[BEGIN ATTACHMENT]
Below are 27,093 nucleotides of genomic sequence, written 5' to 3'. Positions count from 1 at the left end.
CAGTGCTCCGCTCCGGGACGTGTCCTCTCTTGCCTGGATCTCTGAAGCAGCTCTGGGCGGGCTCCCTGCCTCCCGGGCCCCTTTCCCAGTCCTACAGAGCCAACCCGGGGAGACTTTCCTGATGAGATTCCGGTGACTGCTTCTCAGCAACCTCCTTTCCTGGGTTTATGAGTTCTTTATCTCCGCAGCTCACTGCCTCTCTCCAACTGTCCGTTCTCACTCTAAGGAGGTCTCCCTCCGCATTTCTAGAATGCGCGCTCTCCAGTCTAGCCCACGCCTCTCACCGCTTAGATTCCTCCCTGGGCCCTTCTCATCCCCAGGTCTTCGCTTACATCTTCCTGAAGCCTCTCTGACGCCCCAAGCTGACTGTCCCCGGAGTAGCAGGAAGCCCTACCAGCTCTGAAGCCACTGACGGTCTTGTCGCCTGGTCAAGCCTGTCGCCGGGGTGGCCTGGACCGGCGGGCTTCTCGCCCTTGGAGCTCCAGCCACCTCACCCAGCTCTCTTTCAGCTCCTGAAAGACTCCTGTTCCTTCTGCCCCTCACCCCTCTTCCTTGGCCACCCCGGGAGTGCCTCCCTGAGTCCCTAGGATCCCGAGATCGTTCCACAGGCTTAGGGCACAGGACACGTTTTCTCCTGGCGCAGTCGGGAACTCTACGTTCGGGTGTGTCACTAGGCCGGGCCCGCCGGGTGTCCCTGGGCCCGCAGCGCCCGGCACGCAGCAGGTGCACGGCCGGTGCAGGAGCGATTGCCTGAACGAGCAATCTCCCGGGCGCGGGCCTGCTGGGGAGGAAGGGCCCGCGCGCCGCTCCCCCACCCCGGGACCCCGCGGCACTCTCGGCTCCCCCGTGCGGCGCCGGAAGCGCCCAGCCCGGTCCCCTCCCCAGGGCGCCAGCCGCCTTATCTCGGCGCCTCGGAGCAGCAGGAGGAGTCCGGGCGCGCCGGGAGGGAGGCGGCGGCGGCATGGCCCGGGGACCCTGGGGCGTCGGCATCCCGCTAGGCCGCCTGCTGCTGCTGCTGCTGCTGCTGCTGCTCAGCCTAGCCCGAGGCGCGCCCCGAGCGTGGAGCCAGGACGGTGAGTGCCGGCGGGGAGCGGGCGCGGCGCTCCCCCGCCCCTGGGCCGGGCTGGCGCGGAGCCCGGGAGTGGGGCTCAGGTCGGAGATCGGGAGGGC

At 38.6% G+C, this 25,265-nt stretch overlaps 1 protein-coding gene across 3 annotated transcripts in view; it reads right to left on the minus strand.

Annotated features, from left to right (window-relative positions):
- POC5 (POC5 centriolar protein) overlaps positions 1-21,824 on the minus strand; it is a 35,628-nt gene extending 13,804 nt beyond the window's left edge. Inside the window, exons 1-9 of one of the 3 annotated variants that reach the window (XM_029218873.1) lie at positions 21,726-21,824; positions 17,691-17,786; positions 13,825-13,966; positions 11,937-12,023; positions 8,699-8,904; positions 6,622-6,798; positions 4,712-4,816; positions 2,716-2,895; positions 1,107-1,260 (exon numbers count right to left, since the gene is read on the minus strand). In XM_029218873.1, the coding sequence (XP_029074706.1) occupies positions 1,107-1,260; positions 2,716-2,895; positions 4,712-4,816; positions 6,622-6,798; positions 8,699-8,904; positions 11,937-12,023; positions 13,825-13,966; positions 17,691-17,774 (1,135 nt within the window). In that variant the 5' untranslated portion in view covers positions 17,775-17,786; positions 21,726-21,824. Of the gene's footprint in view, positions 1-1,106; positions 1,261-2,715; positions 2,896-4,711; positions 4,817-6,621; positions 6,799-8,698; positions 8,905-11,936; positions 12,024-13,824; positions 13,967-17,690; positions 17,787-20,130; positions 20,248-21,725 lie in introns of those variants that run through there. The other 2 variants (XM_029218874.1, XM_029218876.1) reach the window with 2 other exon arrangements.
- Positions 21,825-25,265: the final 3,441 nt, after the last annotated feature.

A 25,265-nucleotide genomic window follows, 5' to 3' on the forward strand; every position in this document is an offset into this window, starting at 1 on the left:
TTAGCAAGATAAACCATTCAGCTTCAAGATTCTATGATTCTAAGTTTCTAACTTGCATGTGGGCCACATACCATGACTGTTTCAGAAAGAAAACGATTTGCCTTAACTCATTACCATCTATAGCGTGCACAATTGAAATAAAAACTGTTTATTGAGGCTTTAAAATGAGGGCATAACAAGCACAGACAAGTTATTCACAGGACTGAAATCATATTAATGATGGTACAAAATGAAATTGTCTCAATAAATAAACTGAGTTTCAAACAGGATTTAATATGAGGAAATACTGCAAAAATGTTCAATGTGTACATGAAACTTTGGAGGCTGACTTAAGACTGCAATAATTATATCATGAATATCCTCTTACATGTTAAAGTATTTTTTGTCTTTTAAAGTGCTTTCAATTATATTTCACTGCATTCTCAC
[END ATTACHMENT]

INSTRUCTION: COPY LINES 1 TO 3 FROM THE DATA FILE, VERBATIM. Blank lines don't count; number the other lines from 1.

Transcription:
Below are 27,093 nucleotides of genomic sequence, written 5' to 3'. Positions count from 1 at the left end.
CAGTGCTCCGCTCCGGGACGTGTCCTCTCTTGCCTGGATCTCTGAAGCAGCTCTGGGCGGGCTCCCTGCCTCCCGGGCCCCTTTCCCAGTCCTACAGAGCCAACCCGGGGAGACTTTCCTGATGAGATTCCGGTGACTGCTTCTCAGCAACCTCCTTTCCTGGGTTTATGAGTTCTTTATCTCCGCAGCTCACTGCCTCTCTCCAACTGTCCGTTCTCACTCTAAGGAGGTCTCCCTCCGCATTTCTAGAATGCGCGCTCTCCAGTCTAGCCCACGCCTCTCACCGCTTAGATTCCTCCCTGGGCCCTTCTCATCCCCAGGTCTTCGCTTACATCTTCCTGAAGCCTCTCTGACGCCCCAAGCTGACTGTCCCCGGAGTAGCAGGAAGCCCTACCAGCTCTGAAGCCACTGACGGTCTTGTCGCCTGGTCAAGCCTGTCGCCGGGGTGGCCTGGACCGGCGGGCTTCTCGCCCTTGGAGCTCCAGCCACCTCACCCAGCTCTCTTTCAGCTCCTGAAAGACTCCTGTTCCTTCTGCCCCTCACCCCTCTTCCTTGGCCACCCCGGGAGTGCCTCCCTGAGTCCCTAGGATCCCGAGATCGTTCCACAGGCTTAGGGCACAGGACACGTTTTCTCCTGGCGCAGTCGGGAACTCTACGTTCGGGTGTGTCACTAGGCCGGGCCCGCCGGGTGTCCCTGGGCCCGCAGCGCCCGGCACGCAGCAGGTGCACGGCCGGTGCAGGAGCGATTGCCTGAACGAGCAATCTCCCGGGCGCGGGCCTGCTGGGGAGGAAGGGCCCGCGCGCCGCTCCCCCACCCCGGGACCCCGCGGCACTCTCGGCTCCCCCGTGCGGCGCCGGAAGCGCCCAGCCCGGTCCCCTCCCCAGGGCGCCAGCCGCCTTATCTCGGCGCCTCGGAGCAGCAGGAGGAGTCCGGGCGCGCCGGGAGGGAGGCGGCGGCGGCATGGCCCGGGGACCCTGGGGCGTCGGCATCCCGCTAGGCCGCCTGCTGCTGCTGCTGCTGCTGCTGCTGCTCAGCCTAGCCCGAGGCGCGCCCCGAGCGTGGAGCCAGGACGGTGAGTGCCGGCGGGGAGCGGGCGCGGCGCTCCCCCGCCCCTGGGCCGGGCTGGCGCGGAGCCCGGGAGTGGGGCTCAGGTCGGAGATCGGGAGGGC

At 38.6% G+C, this 25,265-nt stretch overlaps 1 protein-coding gene across 3 annotated transcripts in view; it reads right to left on the minus strand.